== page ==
Pirate might be my personal favorite song on Cereal Killers. Even the fact that Tommy Vinton just told me, “The two cymbal hits I do before the choruses and the cymbal swirls in the beginning of the song were inspired by Motley Crue’s Tommy Lee” cannot diminish my affection for it.
The bit about everyone being crazy was based on all the people I met on our first couple of tours. I had a habit of befriending female fans in different cities and going on long nighttime walks with them. Perhaps because I (almost) never made a pass at them, or perhaps because we were usually drunk, or maybe because of both they would share all kinds of details about their lives, which were invariably fucked up. It was uncanny: everybody I met, no matter how normal they acted in the daytime, seemed to be nuts.
And that seemed worth celebrating.
Pirate has all the elements that should make for an amazing live song: power chords, stops, “whoah oh oh!” bits that everyone can shout along drunkenly. But I don’t think we ever played it more than twice on stage for some reason. Maybe it was too complicated, as Tommy kinds of hints at with his recollection of writing it:
“The four of us were very unique in our own ways, which made for interesting songwriting. When the four of us were in a room trying to come up with cool riffs and ideas, it would usually result in a song that took crazy rights and lefts, ups and downs, short stops, you name it. Usually the song would then be dissected by either us or a producer to make it more cohesive, or dare I say ‘listener friendly.’ Pirate was one of those songs that never went through that process. The song starts weird, has different tempos, takes those crazy unexpected turns, but worked just the way it was originally written. The lyrics and singing, along with underlying music and rhythms just seemed to work. And I’m glad we didn’t fuck with the original arrangement. Song still stands strong today”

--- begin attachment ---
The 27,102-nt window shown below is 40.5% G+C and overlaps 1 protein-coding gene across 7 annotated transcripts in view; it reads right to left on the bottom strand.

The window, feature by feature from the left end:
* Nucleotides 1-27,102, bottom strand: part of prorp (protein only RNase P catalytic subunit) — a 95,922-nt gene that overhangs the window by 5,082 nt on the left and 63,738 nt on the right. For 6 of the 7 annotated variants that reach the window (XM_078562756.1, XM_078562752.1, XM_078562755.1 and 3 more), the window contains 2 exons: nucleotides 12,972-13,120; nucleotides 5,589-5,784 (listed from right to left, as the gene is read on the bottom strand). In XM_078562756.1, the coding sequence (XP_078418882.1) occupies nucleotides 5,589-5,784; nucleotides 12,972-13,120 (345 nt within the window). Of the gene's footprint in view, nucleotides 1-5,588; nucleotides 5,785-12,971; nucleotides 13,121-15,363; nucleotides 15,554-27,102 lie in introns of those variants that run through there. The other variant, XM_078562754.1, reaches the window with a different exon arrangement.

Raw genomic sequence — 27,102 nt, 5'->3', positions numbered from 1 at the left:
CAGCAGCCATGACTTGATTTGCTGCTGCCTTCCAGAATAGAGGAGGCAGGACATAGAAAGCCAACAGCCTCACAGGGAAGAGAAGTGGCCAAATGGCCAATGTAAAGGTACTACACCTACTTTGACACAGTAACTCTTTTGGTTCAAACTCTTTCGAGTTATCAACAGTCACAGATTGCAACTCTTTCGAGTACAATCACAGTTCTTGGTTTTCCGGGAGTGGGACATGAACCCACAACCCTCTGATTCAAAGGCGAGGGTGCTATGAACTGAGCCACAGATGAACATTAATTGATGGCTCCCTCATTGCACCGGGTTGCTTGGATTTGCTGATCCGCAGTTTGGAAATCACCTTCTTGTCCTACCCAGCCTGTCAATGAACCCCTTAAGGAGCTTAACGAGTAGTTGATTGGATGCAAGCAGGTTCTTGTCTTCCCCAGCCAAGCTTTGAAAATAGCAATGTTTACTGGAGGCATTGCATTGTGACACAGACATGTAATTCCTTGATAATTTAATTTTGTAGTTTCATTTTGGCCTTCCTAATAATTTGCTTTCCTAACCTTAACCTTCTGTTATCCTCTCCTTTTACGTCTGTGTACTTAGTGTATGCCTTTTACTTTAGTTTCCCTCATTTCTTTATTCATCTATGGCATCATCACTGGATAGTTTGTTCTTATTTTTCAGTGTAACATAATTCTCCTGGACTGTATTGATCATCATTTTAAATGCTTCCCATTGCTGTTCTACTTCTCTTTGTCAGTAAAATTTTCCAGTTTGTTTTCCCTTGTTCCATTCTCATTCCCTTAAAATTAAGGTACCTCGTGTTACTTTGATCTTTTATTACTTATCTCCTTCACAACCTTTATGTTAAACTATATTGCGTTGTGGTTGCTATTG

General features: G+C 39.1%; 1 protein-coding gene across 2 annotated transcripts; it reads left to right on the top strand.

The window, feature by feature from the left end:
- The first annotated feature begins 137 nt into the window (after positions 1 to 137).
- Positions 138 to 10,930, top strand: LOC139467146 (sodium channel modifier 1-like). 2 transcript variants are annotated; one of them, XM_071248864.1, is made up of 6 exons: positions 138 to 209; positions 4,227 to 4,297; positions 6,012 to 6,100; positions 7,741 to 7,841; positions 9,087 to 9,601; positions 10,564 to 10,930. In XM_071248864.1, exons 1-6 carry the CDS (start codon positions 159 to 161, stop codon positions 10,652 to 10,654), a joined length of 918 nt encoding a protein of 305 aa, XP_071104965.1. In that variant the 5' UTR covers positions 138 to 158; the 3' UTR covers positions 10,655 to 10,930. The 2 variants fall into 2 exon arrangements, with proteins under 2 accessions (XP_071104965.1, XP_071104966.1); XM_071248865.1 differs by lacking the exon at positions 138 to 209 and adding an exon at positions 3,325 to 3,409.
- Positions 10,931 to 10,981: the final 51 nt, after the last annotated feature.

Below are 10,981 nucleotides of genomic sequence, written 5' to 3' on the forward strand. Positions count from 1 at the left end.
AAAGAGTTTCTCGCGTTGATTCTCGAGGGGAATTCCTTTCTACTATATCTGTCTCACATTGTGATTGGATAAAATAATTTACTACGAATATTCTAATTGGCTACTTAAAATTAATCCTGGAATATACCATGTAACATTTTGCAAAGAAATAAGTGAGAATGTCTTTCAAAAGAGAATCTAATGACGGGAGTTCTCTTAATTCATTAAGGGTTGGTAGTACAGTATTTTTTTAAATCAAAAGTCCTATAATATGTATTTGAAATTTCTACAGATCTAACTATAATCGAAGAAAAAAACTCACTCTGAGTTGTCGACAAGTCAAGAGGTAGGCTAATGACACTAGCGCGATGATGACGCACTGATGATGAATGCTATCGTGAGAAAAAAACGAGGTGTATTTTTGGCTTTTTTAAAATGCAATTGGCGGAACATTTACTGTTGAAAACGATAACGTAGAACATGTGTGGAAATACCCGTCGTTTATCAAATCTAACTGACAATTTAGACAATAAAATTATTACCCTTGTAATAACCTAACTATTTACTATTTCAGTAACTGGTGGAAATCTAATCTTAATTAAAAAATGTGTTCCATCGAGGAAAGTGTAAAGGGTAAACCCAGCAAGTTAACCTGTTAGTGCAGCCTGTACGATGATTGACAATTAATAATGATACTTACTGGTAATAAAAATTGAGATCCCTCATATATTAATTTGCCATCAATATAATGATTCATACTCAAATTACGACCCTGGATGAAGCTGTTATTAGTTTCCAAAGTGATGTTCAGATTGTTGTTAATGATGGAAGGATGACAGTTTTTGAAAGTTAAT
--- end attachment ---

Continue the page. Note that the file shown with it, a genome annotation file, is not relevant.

Sandy has this to say: “For me, on a very short list of songs we didn’t play ENOUGH live — perfectly captures that rootless, post-college head space and one of our more fun vocal arrangements. I remember trying to do the post-chorus bass bit with a fancy (rented) fretless bass, as I always wanted to use one, but it just didn’t work out. Probably the last time I attempted to play/write with one. Don’t worry, it only had four strings.”